Evan after his diagnosis

Evan now after his diagnosis of Eosinophilic esophagitis (EoE)

Both Hayley and I say to parents everywhere you know your babies better than anyone else, so follow your instincts.


More information on EoE can be found on the following websites:


Redd, M. & Schey, R. (2013) Eosinophilic Esophagitis: Current Treatment, Digestive Diseases and Sciences<spacer.gif>58.3<spacer.gif>

Life’s a peach!

Peaches are a great source of vitamin C and one medium peach (with skin) contains 1.36 grams of protein, 58 calories and 2.2 grams dietary fibre. Early research now suggests adding peaches to you diet can have protective benefits.

20140906-212523.jpgA Washington State University (WSU) food scientist published findings in the Journal of Nutritional Biochemistry outlining results from an animal study that found compounds in peaches can inhibit the growth of breast cancer cells and their ability to spread.

Researchers say the compounds could be a novel addition to therapies that reduce the risk of metastasis, the primary killer in breast and many other cancers. In the western hemisphere, breast cancer is the most common malignant disease for women. In the USA last year, the American Cancer Society estimated about 232,340 new cases of invasive breast cancer among women. The article says that the compounds could be given as peach polyphenol extract powder or be sourced from two to three fresh peaches a day.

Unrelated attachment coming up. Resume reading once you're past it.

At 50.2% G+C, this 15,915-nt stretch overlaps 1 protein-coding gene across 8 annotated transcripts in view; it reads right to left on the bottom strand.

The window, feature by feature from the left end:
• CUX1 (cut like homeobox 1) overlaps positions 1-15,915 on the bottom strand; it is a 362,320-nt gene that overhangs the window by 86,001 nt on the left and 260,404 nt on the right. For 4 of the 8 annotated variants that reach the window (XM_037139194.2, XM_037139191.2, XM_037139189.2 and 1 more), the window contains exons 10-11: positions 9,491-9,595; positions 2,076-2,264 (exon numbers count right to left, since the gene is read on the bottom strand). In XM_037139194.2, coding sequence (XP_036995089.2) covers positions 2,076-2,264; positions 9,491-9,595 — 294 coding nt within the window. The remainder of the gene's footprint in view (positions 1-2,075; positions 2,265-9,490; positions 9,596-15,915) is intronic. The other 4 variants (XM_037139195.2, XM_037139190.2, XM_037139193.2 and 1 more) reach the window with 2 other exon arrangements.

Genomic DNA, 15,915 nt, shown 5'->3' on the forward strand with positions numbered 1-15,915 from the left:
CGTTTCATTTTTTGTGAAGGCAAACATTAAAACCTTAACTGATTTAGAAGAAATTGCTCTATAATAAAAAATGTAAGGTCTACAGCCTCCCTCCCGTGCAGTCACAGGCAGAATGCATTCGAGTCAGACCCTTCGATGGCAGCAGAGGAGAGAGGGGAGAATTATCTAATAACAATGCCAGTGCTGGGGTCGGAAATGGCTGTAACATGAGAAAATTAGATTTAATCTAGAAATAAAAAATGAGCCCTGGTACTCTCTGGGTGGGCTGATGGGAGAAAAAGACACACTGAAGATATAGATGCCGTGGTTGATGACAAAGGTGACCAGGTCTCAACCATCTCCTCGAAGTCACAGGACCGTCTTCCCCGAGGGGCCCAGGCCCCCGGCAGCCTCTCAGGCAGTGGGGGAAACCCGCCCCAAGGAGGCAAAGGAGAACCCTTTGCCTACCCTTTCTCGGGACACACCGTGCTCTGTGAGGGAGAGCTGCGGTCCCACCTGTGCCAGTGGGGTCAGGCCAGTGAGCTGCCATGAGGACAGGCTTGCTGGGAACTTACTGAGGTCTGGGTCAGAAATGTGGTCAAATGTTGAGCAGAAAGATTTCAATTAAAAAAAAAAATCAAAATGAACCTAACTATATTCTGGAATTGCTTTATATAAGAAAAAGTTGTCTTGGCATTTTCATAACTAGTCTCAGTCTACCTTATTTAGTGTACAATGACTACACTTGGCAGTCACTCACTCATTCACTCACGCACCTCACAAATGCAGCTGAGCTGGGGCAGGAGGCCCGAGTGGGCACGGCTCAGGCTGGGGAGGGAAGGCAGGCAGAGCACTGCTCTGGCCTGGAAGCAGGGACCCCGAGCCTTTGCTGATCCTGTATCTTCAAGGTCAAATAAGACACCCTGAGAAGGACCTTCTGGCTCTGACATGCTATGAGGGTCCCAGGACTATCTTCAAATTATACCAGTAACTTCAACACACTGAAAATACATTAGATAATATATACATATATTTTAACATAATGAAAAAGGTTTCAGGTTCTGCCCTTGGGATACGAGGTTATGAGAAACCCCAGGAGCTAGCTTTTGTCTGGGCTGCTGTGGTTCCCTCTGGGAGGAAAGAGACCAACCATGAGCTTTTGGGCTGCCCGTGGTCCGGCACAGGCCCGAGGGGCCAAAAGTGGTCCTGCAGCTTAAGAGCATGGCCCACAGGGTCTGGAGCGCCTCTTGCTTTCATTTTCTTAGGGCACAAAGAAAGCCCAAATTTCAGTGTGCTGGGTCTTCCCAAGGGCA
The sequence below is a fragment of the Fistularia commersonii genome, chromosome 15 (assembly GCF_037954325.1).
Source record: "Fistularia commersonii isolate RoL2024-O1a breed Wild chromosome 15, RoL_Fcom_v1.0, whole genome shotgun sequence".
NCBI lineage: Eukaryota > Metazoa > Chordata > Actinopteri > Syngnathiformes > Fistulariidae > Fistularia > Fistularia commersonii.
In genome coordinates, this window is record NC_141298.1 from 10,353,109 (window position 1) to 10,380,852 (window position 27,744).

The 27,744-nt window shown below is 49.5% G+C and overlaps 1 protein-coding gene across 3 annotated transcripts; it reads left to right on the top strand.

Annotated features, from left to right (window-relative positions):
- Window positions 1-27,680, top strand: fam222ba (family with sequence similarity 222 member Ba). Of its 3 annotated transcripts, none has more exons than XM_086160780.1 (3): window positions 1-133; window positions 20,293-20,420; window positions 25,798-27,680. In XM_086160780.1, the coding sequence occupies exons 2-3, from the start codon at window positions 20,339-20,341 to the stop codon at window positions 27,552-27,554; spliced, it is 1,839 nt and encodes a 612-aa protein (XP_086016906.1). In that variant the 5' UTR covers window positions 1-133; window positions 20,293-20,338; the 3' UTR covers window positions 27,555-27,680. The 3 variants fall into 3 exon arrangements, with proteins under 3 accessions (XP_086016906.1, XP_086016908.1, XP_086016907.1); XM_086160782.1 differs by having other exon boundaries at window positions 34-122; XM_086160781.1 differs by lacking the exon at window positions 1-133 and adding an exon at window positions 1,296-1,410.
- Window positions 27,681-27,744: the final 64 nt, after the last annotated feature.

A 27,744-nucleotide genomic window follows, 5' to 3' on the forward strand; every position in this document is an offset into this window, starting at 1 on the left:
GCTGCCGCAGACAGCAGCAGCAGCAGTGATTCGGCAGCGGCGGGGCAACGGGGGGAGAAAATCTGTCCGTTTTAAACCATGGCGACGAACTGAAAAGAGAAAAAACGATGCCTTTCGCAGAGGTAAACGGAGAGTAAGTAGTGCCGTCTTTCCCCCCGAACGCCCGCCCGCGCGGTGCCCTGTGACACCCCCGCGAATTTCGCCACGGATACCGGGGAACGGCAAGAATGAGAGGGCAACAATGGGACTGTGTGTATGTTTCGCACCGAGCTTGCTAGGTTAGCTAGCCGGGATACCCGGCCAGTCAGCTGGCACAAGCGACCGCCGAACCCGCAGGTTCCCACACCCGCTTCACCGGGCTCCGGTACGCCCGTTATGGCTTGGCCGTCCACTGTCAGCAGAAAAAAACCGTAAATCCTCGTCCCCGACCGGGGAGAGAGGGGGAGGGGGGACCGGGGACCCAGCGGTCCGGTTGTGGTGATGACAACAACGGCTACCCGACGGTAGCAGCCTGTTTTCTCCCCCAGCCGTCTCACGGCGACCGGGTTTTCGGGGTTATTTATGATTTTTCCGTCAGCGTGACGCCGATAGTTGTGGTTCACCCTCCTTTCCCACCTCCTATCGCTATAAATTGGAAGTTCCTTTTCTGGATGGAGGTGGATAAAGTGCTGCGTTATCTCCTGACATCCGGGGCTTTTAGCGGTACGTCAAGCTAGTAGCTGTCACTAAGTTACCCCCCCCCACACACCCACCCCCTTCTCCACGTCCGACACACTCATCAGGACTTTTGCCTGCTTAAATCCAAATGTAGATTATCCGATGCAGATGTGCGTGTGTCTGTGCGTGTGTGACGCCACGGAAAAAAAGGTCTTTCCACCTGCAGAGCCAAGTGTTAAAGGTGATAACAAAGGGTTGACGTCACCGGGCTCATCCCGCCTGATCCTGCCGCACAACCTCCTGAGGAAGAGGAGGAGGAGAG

Giuliana Noratto, WSU assistant professor of food science says that having enough fruits and vegetables in our diet can provide these compounds, and might have a similar preventive effects. She is now looking at other compounds such as wheat, barley, quinoa, apples and dairy products that could also have a role in preventing obesity-related diseases.

The WSU assistant professor is said to have been drawn to the research after doing work on the antioxidant activity of root plants in her native Peru where they have a huge tradition of medicinal plants. Noratto said. “We are great believers that you can cure yourself by having a good diet and a good supply of medicinal Plants”